Low Vitamin B12, Folate or Methionine
People with low vitamin B12 (fairly common in the elderly) or low folate or low levels of folate activity (which can be related to having a particular form of the enzyme methylenetetrahydrofolate reductase (MTHFR) may benefit from supplementation with SAMe since B12 and folate are all essential factors in the formation of SAMe in the body. MTHFR is also part of the Genecept assay previously mentioned.
For more on this subject read here about the use of methylfolate supplements.
Aside from the interesting possibility that SAMe may play a unique role in the treatment of irritability, paranoia and impulsiveness in people with the COMT Val158Met polymorphism, the use of SAMe that most people are interested in is its potential role in the treatment of depression.
SAMe is one of the most studied natural therapies for treating major depression. Several studies have shown that it is as effective as tricyclic antidepressants in treating major depression (Delle Chiaie, Am J Clin Nutr 2002, Salmaggi, Psychother Psychosom 1993, Kagan, Am J Psychiatry 1990). A more recent study (Papakostas, Am J Psychiatry 2010 clarified in Fleish, Am J Psychiatry 2010) found that it may be helpful in patients with major depressive disorder who did not respond to prescription treatment with a serotonin reuptake inhibitor (SRI). In the study, SAMe was given along with an SRI and 46.1% of patients receiving the combination benefited, versus 35.8% receiving an SRI and a placebo supplement. The results suggest that SAMe may be an effective and safe adjunctive treatment for SRI non-responders.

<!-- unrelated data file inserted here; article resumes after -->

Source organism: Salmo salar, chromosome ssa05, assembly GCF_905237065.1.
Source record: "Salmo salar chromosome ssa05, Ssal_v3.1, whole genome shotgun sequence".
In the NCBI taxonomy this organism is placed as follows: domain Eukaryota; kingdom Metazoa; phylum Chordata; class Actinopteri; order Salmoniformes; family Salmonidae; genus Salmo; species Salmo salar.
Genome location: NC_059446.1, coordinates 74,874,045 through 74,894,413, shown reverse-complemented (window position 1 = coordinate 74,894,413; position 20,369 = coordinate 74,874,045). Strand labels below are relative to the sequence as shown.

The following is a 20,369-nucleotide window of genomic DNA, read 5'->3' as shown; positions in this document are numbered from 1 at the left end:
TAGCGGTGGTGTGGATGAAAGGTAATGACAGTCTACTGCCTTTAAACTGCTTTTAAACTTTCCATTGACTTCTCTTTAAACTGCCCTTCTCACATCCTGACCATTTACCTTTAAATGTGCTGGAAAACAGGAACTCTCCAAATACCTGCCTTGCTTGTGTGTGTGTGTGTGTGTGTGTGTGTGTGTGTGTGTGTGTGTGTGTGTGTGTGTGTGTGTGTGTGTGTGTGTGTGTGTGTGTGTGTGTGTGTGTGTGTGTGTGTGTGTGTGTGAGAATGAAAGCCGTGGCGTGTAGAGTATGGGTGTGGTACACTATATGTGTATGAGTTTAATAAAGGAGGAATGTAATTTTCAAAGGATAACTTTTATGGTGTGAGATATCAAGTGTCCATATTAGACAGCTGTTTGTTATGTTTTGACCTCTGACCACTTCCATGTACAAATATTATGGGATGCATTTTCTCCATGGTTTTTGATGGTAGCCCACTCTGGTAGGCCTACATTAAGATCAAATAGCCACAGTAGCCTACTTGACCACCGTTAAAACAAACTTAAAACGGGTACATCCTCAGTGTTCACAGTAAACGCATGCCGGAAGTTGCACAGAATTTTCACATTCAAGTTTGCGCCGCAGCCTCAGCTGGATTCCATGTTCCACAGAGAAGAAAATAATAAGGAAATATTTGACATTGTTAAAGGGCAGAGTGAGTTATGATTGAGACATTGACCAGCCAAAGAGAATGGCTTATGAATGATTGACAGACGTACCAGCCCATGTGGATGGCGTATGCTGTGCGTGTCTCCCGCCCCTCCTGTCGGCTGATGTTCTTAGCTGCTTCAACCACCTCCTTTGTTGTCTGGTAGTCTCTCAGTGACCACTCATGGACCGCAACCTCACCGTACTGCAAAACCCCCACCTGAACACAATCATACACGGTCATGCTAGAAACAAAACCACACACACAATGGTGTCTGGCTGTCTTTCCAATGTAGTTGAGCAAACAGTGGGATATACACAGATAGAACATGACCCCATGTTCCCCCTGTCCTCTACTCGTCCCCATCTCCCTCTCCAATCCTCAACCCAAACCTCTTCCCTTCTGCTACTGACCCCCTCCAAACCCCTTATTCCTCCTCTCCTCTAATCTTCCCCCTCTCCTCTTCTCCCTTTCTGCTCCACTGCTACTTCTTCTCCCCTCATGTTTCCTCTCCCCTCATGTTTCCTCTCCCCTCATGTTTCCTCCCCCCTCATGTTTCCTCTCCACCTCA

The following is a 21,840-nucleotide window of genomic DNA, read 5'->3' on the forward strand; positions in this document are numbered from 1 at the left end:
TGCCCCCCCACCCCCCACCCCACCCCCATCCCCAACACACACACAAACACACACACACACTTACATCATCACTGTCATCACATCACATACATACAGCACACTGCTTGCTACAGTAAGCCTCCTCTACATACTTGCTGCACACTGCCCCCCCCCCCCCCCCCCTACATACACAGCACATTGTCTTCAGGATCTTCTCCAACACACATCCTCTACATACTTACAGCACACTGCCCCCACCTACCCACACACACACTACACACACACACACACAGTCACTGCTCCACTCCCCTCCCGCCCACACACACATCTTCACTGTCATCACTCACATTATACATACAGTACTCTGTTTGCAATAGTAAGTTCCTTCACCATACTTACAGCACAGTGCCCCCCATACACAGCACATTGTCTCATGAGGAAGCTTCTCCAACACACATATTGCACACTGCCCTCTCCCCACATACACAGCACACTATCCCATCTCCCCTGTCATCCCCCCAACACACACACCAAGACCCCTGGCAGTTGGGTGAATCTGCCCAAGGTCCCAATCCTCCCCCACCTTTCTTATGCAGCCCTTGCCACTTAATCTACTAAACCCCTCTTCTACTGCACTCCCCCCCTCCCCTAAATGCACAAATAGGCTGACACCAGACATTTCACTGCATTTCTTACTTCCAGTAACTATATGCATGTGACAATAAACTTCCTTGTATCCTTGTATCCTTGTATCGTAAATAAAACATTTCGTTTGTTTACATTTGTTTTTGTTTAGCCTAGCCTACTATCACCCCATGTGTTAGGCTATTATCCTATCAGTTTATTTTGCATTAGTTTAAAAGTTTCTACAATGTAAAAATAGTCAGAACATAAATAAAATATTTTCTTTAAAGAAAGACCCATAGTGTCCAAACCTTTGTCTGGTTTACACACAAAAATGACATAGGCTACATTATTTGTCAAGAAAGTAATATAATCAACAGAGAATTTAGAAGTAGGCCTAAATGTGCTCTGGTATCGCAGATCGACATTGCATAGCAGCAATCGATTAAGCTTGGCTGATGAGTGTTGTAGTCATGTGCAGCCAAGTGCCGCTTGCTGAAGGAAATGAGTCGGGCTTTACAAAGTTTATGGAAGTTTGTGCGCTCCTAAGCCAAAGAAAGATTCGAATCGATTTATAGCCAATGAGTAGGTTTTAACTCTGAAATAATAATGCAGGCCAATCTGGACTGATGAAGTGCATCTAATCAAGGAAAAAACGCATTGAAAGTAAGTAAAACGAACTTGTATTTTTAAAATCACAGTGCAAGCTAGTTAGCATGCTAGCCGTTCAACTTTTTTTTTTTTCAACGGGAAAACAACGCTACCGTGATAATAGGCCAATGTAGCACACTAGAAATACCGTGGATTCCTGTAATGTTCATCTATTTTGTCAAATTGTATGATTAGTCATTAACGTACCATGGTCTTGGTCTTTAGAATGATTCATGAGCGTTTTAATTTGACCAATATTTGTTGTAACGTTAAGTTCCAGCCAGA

A recent article summarizing the literature on SAMe had this to say:
“SAMe is a methyl donor and is involved in the synthesis of various neurotransmitters in the brain. Derived from the amino acid L-methionine, SAMe has been postulated to have antidepressant properties. A small number of clinical trials with injected or oral SAMe have shown that, at doses of 200-1600 mg/d, SAMe is superior to placebo and is as effective as tricyclic antidepressants in alleviating depression, although some individuals may require higher doses. SAMe may have a faster onset of action than do conventional antidepressants and may potentiate the effect of tricyclic antidepressants. SAMe may also protect against the deleterious effects of Alzheimer disease. SAMe is well tolerated and relatively free of adverse effects, although some cases of mania have been reported in bipolar patients. Overall, SAMe appears to be safe and effective in the treatment of depression, but more research is needed to determine optimal doses.